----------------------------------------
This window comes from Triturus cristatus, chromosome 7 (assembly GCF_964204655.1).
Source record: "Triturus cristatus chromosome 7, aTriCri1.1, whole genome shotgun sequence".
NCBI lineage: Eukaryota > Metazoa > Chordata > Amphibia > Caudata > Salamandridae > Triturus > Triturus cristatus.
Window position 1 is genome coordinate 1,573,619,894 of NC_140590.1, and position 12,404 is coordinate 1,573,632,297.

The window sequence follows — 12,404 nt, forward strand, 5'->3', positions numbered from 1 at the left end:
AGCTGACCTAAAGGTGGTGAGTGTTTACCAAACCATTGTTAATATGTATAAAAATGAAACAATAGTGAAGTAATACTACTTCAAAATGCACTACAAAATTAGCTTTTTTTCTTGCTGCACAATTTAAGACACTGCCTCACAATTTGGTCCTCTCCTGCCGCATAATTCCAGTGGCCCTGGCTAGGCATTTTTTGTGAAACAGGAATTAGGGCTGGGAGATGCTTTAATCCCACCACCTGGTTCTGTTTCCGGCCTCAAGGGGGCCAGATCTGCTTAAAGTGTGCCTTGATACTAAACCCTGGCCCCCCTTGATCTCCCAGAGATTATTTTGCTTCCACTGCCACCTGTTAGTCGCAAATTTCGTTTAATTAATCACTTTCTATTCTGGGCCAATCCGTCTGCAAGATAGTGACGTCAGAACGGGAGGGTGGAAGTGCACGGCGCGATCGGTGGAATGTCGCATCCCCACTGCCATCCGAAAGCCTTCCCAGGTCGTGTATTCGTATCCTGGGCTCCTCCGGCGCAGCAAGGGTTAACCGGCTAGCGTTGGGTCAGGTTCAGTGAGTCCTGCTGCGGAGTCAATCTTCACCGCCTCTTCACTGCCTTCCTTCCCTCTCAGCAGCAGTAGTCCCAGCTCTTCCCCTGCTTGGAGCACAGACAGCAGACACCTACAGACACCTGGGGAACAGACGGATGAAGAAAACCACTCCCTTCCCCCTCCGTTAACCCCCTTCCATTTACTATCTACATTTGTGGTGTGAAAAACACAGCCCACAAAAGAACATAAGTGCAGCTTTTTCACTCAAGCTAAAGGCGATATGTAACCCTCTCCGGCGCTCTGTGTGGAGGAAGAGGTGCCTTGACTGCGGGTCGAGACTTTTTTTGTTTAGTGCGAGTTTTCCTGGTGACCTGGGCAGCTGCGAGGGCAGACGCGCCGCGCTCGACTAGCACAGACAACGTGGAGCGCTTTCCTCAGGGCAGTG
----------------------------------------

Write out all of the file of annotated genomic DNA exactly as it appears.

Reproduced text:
This window comes from Triturus cristatus, chromosome 7 (assembly GCF_964204655.1).
Source record: "Triturus cristatus chromosome 7, aTriCri1.1, whole genome shotgun sequence".
NCBI lineage: Eukaryota > Metazoa > Chordata > Amphibia > Caudata > Salamandridae > Triturus > Triturus cristatus.
Window position 1 is genome coordinate 1,573,619,894 of NC_140590.1, and position 12,404 is coordinate 1,573,632,297.

The window sequence follows — 12,404 nt, forward strand, 5'->3', positions numbered from 1 at the left end:
AGCTGACCTAAAGGTGGTGAGTGTTTACCAAACCATTGTTAATATGTATAAAAATGAAACAATAGTGAAGTAATACTACTTCAAAATGCACTACAAAATTAGCTTTTTTTCTTGCTGCACAATTTAAGACACTGCCTCACAATTTGGTCCTCTCCTGCCGCATAATTCCAGTGGCCCTGGCTAGGCATTTTTTGTGAAACAGGAATTAGGGCTGGGAGATGCTTTAATCCCACCACCTGGTTCTGTTTCCGGCCTCAAGGGGGCCAGATCTGCTTAAAGTGTGCCTTGATACTAAACCCTGGCCCCCCTTGATCTCCCAGAGATTATTTTGCTTCCACTGCCACCTGTTAGTCGCAAATTTCGTTTAATTAATCACTTTCTATTCTGGGCCAATCCGTCTGCAAGATAGTGACGTCAGAACGGGAGGGTGGAAGTGCACGGCGCGATCGGTGGAATGTCGCATCCCCACTGCCATCCGAAAGCCTTCCCAGGTCGTGTATTCGTATCCTGGGCTCCTCCGGCGCAGCAAGGGTTAACCGGCTAGCGTTGGGTCAGGTTCAGTGAGTCCTGCTGCGGAGTCAATCTTCACCGCCTCTTCACTGCCTTCCTTCCCTCTCAGCAGCAGTAGTCCCAGCTCTTCCCCTGCTTGGAGCACAGACAGCAGACACCTACAGACACCTGGGGAACAGACGGATGAAGAAAACCACTCCCTTCCCCCTCCGTTAACCCCCTTCCATTTACTATCTACATTTGTGGTGTGAAAAACACAGCCCACAAAAGAACATAAGTGCAGCTTTTTCACTCAAGCTAAAGGCGATATGTAACCCTCTCCGGCGCTCTGTGTGGAGGAAGAGGTGCCTTGACTGCGGGTCGAGACTTTTTTTGTTTAGTGCGAGTTTTCCTGGTGACCTGGGCAGCTGCGAGGGCAGACGCGCCGCGCTCGACTAGCACAGACAACGTGGAGCGCTTTCCTCAGGGCAGTG